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Committees OK state retiree bills

By M.J. Ellington (334) 262-1104

MONTGOMERY — The state Legislature took the first steps Tuesday toward a plan to pay for future state and education retiree health insurance.

Committees in the House and Senate gave unanimous approval to measures setting up trust funds to receive and invest contributions for future retiree health coverage. The State Employees' Insurance Board would administer the state retirees' plan, and the Public Education Employees' Health Insurance Board would do the same for education retirees.

The committees also approved a bill calling for Alabama voters to make the trusts irrevocable, assuring that with voter approval, funds in the trusts would go only to retiree health insurance. If approved by the Legislature, the vote would be June 5, the same day as a proposed referendum on increasing the state's debt limit.

The bills are all part of a package that Gov. Bob Riley called the Legislature into special session this week to approve. All have implications for industrial growth and the state's long-term financial stability, the governor has said.

"We recognize that we have an unfunded obligation for the future, and we're trying to set aside money for it and invest it just as we did on retirement income beginning in 1941," said Alabama Education Association Executive Secretary Paul Hubbert, who supports the measures.

State Finance Director Jim Main said by setting up the trusts, Alabama will be a national leader in developing plans to pay for retiree health insurance. The structure also would help assure that the state can borrow at lower interest rates.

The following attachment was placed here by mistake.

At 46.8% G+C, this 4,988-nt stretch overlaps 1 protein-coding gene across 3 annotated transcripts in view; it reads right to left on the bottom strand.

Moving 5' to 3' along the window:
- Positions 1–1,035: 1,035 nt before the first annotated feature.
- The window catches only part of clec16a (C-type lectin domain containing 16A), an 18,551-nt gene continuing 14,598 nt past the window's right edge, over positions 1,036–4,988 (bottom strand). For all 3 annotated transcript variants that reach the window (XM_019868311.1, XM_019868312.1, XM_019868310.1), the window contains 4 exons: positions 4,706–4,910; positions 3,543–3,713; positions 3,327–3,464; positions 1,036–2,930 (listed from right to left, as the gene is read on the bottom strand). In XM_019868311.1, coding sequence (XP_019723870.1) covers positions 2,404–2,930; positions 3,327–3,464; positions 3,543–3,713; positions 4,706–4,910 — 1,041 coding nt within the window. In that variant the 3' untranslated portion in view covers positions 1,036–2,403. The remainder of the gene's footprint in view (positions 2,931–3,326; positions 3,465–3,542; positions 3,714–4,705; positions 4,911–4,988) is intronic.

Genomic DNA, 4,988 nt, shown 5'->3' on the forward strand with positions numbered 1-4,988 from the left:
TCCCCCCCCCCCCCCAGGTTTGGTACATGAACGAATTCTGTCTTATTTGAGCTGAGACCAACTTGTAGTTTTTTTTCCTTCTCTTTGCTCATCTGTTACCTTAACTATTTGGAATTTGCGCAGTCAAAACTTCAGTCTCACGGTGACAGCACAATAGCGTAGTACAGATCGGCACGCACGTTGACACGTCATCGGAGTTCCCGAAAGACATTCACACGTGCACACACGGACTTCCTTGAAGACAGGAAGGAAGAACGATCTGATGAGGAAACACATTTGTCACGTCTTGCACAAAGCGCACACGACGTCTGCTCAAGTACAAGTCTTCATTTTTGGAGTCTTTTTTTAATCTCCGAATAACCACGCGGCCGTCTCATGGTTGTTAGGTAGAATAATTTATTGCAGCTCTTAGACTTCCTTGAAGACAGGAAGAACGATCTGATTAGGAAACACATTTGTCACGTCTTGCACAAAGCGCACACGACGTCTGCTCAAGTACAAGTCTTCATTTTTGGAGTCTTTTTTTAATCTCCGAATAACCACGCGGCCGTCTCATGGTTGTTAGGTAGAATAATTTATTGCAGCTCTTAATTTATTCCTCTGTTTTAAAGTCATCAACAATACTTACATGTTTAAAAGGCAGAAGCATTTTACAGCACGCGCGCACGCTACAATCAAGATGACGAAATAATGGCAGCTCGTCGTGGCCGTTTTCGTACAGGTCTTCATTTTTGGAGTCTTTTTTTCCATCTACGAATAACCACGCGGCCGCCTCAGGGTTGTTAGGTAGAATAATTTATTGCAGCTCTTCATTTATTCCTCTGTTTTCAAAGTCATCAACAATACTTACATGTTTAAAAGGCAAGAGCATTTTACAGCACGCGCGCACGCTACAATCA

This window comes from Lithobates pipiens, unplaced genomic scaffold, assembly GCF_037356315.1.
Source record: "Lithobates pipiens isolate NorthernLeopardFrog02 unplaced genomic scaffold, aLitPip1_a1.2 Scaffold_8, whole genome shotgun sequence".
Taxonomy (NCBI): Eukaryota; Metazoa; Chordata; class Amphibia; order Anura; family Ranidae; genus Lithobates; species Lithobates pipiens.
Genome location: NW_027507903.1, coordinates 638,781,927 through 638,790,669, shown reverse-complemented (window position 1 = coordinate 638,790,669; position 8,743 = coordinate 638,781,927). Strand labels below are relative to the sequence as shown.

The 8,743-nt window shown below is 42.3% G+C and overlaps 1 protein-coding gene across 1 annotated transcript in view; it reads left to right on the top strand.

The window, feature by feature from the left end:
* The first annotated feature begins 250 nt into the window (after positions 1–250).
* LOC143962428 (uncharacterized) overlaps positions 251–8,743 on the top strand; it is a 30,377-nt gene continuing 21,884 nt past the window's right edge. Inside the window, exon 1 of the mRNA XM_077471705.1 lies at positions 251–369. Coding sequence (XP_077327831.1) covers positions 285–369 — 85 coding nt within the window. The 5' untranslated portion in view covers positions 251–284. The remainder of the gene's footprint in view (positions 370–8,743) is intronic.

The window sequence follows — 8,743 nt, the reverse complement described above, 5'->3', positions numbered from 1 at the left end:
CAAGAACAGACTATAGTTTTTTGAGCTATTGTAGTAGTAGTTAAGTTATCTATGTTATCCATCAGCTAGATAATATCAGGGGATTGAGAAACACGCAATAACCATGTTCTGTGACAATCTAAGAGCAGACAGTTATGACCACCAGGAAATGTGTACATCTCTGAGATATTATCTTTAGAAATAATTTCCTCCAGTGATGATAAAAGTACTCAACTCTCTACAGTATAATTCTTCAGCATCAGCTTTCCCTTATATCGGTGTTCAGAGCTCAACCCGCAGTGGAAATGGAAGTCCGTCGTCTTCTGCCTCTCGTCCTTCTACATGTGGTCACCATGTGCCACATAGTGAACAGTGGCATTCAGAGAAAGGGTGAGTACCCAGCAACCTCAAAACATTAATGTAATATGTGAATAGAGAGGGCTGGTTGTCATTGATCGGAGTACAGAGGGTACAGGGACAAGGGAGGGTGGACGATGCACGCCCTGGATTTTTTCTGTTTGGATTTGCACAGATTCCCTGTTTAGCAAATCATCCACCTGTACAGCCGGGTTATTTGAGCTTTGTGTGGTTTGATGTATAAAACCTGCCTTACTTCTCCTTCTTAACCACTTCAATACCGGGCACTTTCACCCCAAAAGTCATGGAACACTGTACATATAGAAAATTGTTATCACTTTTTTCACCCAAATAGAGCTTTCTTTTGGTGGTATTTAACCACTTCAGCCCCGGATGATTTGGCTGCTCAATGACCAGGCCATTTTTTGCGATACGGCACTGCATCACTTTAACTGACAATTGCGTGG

Changes in federal accounting standards require states to list retire insurance costs as an unfunded liability unless states develop plans to address such expenses.

"Right now the state has a $20 billion unfunded liability for retiree coverage for the future," Main told the House Education Appropriations Committee. Main said if the Legislature passes the bills, the state will save $7 billion in interest because national bond agencies will give the state favorable interest rates as a result.

"If we do not do this, it will increase the state's cost of borrowing money by millions," Main added.

Main estimated the state will need about 30 years to fully fund the insurance trust funds. The Retirement Systems of Alabama will oversee administration of the funds.

Rep. Jeremy Oden, R-Eva, a member of the House committee, supports the measures. "I like it," Oden said. "It is something that businesses and individuals need to do for the future as well." Oden said he hopes state voters will understand that the trusts will help the state be more self-sufficient in the future and less at the mercy of economic downturns.

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